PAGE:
The poem "To the Indians Who Died in Africa" is written in the voice of a British soldier speaking to soldiers from the Indian subcontinent. This suggests that the British soldier may have been the commander of a unit of Indian colonial troops, with all of them ordered to fight in a colonial battle somewhere in Africa. Given this background understanding, the statement cited is extremely applicable to the context and theme of the poem.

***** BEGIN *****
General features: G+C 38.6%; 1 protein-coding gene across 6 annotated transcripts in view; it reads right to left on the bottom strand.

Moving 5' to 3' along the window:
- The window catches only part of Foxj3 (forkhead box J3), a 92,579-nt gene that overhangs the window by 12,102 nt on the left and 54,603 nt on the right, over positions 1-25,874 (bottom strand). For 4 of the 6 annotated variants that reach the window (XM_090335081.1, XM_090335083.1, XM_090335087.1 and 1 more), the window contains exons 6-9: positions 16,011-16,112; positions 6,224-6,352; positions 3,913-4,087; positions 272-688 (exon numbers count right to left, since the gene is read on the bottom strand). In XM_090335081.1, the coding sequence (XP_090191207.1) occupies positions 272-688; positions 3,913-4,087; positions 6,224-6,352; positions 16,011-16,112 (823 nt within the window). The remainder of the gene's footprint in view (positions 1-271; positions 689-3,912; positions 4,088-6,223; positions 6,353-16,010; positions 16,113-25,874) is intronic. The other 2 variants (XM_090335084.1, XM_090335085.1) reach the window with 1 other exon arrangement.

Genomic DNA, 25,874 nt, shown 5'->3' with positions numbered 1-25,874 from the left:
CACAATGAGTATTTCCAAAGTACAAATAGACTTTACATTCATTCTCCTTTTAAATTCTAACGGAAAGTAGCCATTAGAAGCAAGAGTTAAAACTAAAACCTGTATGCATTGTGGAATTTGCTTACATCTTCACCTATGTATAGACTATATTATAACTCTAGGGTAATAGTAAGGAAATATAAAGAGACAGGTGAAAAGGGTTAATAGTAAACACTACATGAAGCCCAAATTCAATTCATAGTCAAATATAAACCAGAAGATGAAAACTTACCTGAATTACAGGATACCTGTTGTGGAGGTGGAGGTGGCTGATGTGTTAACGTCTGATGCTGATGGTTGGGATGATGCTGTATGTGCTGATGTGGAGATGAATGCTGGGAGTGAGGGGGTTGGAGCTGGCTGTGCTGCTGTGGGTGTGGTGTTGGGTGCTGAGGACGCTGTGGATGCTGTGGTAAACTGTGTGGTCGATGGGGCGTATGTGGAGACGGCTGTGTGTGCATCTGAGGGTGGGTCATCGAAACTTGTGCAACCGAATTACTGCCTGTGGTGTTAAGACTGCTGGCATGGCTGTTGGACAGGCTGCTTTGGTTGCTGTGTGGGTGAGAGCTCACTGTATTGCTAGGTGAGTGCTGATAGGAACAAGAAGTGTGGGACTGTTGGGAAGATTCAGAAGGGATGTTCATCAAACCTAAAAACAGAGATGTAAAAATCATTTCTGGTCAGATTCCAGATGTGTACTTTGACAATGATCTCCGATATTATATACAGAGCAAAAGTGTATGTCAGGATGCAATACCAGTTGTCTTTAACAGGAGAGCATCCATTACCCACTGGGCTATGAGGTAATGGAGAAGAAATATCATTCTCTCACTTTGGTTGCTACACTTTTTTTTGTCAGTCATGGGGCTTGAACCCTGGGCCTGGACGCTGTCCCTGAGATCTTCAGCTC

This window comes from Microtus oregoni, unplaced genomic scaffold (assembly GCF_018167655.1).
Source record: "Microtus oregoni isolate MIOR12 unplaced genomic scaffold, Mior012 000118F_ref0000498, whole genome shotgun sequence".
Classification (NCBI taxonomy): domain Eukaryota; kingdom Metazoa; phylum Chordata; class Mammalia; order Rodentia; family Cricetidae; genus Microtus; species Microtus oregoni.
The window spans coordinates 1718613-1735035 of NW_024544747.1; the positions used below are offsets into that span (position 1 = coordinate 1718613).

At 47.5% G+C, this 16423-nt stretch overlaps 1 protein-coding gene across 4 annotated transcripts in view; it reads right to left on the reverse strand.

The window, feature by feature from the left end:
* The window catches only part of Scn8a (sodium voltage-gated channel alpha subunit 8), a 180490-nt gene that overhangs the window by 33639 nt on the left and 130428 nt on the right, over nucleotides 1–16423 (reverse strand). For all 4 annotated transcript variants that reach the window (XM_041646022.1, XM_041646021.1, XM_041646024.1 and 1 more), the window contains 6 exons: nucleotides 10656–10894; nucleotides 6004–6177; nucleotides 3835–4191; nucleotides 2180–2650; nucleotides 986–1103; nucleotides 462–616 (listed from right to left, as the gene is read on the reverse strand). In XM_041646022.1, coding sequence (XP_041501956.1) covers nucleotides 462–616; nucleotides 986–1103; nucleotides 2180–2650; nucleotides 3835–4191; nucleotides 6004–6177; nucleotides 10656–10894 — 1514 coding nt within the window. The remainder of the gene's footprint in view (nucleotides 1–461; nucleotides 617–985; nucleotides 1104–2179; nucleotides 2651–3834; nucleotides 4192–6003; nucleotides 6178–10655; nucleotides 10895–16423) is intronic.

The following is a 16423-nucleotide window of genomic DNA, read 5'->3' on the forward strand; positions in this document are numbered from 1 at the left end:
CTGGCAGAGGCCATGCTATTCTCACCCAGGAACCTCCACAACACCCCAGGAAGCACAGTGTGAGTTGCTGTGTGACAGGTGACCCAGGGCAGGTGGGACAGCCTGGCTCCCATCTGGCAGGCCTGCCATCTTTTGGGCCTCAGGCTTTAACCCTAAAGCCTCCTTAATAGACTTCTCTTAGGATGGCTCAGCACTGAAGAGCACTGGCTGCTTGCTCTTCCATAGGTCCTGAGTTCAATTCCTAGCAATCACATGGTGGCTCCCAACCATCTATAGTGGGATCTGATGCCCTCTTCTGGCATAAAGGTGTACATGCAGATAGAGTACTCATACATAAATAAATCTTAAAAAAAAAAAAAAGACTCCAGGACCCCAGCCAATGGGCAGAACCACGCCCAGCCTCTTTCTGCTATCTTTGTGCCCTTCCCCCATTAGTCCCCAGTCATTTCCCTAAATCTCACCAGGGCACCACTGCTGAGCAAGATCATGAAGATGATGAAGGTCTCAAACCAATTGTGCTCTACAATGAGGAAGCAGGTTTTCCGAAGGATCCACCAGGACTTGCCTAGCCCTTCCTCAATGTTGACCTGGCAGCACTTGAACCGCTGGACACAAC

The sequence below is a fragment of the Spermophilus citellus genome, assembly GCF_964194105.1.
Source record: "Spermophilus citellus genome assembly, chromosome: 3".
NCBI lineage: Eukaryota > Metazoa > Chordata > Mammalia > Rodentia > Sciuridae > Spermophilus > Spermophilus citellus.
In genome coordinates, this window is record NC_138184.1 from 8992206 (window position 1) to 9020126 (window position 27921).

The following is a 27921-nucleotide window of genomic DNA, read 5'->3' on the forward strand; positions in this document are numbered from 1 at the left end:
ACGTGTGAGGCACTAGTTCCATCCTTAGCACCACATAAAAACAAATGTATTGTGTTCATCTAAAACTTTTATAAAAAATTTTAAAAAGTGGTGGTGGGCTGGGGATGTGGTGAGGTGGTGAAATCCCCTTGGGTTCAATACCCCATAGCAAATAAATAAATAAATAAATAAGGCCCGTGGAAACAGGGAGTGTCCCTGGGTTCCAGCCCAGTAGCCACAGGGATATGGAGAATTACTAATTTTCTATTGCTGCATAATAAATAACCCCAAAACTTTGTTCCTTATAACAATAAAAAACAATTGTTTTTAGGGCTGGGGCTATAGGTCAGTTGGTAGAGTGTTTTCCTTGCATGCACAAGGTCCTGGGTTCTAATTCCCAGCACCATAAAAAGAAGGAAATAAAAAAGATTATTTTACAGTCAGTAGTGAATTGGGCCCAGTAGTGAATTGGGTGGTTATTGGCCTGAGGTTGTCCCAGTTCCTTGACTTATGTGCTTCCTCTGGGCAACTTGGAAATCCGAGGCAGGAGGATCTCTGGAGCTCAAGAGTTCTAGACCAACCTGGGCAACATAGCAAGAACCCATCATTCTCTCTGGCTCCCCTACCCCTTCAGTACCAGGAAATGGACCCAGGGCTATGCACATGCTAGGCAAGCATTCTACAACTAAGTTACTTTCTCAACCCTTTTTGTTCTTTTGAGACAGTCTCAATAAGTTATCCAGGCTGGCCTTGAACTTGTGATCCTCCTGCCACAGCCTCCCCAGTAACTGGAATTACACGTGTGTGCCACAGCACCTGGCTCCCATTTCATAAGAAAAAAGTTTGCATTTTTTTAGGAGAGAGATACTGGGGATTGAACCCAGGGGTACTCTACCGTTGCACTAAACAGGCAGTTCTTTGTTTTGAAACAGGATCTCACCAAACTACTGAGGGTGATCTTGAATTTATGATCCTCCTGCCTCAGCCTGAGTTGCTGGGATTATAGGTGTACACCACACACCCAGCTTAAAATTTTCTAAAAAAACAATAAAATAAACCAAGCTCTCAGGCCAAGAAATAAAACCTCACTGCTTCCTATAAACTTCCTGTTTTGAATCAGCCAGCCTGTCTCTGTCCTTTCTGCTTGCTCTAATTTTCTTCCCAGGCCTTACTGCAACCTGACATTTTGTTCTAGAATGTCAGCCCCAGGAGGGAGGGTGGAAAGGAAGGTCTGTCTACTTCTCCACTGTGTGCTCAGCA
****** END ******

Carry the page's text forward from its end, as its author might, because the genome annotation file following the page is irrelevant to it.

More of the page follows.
"This land was not your land, or ours" refers to the fighting that British and Indian soldiers ("foreign men, who fought in foreign places, Foreign to each other") carried out in a place that was foreign to all of them. Each carried with him memories of "his own village." After the war ended, the survivors took back the stories of "action with a common purpose" to tell of those buried in graveyards in the Midlands of Great Britain or in the Five Rivers area of India.